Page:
Center for Internet Security. (2016). Cisecurity.org. Retrieved 26 September 2016, from https://www.cisecurity.org/critical-controls.cfm.
Government Needs the Private Sector to Improve Cybersecurity | TaaSera Preemptive Breach Detection. (2016). Taasera.com. Retrieved 26 September 2016, from https://www.taasera.com/blog/government-needs-private-sector-improve-cybersecurity.
Lohrmann, D. (2014). MS-ISAC: Cybersecurity Collaboration is Needed Now More than Ever. Govtech.com. Retrieved 26 September 2016, from http://www.govtech.com/blogs/lohrmann-on-cybersecurity/The-MSISAC-Story-More-Than-a-Decade-of-Growing-Membership-and-Influence.html.
2. Multi-State Information Sharing and Analysis Center, also referred to as MS-ISAC, is the central point for cyber threat analysis, prevention, protection, response and recovery for all levels of government, including state, local, tribal, and territorial (CISecurity, 2016). It covers cybersecurity operations 24 hours a day, seven days a week, with real-time monitoring of cyber threat early warnings, mitigation, and responses (CISecurity, 2016). They share information between private sectors and the department of Homeland Security creating a more secure state of cybersecurity.
Membership to MS-ISAC is open to anyone, for a fee, and depending on the membership level there are many different securities which can help any organization, including but not limited to: cybersecurity training and awareness classes, 24 hour network monitoring, technical assistance, and more (CISecurity, 2016).
Will working with MS-ISAC reduce the risks of data breaches in my organization? Why or why not?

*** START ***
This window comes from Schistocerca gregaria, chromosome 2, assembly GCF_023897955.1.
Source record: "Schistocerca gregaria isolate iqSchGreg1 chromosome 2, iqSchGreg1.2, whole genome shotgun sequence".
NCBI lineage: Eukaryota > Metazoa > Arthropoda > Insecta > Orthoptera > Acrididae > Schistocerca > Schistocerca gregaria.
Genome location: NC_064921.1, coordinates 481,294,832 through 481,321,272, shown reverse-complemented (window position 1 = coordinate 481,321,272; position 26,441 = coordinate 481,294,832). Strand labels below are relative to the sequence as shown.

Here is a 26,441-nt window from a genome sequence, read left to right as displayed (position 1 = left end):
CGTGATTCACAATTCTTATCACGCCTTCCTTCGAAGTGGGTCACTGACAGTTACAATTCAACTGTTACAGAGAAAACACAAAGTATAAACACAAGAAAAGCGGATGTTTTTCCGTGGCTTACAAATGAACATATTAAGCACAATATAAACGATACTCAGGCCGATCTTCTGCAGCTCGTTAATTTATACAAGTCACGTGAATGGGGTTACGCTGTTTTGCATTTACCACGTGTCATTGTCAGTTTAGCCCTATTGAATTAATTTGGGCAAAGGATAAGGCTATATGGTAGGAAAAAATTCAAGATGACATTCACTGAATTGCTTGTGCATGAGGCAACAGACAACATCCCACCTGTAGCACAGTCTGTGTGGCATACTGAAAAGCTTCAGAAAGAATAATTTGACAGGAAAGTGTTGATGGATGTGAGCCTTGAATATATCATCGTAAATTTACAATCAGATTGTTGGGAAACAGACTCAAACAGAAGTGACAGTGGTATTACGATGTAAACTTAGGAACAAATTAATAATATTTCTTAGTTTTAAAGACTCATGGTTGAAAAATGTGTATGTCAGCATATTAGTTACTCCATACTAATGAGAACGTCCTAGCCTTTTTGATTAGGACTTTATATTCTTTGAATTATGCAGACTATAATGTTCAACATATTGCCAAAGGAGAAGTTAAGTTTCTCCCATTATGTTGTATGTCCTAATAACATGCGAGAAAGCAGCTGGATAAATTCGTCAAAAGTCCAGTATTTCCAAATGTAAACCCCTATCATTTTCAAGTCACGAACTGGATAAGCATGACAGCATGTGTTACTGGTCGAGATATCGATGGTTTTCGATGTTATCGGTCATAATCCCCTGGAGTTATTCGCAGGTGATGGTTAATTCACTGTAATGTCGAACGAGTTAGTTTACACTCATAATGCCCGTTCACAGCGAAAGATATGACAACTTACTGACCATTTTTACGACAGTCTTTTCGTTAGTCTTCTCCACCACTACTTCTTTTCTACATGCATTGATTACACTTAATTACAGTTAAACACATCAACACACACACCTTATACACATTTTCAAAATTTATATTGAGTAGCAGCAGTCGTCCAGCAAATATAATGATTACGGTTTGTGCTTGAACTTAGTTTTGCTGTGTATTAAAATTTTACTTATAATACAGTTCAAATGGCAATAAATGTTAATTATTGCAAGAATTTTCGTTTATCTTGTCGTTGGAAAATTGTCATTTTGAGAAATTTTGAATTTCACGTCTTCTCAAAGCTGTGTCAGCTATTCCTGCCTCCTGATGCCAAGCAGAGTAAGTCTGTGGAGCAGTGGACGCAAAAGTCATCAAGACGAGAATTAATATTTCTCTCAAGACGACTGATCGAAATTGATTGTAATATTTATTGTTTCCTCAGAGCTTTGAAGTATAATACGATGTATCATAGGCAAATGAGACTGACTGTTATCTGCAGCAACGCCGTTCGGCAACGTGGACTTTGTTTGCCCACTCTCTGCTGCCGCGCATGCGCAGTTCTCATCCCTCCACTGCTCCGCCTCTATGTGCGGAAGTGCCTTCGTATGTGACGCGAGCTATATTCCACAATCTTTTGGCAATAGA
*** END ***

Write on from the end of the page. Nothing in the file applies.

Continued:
When it comes to security risks to sensitive data any and all help with security is needed. With MS-ISAC offering real-time monitoring of all networks within an organization it is a great opportunity to add much needed security to essential networks. If an organization attempts to secure infrastructure, to include sensitive information alone, with no outside help or resources, it will fail and there will be breaches. Gaining outside help from the ISAC is a great resource; â€œItâ€™s a matter of cyber life and death. You canâ€™t do this alone.â€ (Lohrmann, 2014).
Who else could each city partner with to reduce the risks and impacts of data breaches?
There are many things an organization can do to help prevent data breaches, and the most efficient is information sharing. This can be done through joining MS-ISAC or other similar groups. There are several companies who offer similar services to ISAC, some of these include: id Experts, Lifelock Business, VeraCode, and more. Alternatively, if outside resources are not wanted, due to price or any other reason, it is extremely important to hire a cybersecurity professional, or team, who is well trained and able to secure sensitive data on the network.
CISecurity (2016), MS-ISAC: Multi-State Information Sharing & Analysis Center, Center for Internet Security, Retrieved from https://msisac.cisecurity.org/
Lohrmann, D. (September 21, 2014), MS-ISAC: Cybersecurity Collaboration is Needed Now More than Ever, Government Technology, Retrieved fromhttp://www.govtech.com/blogs/lohrmann-on-cybersecurity/The-MSISAC-Story-More-Than-a-Decade-of-Growing-Membership-and-Influence.html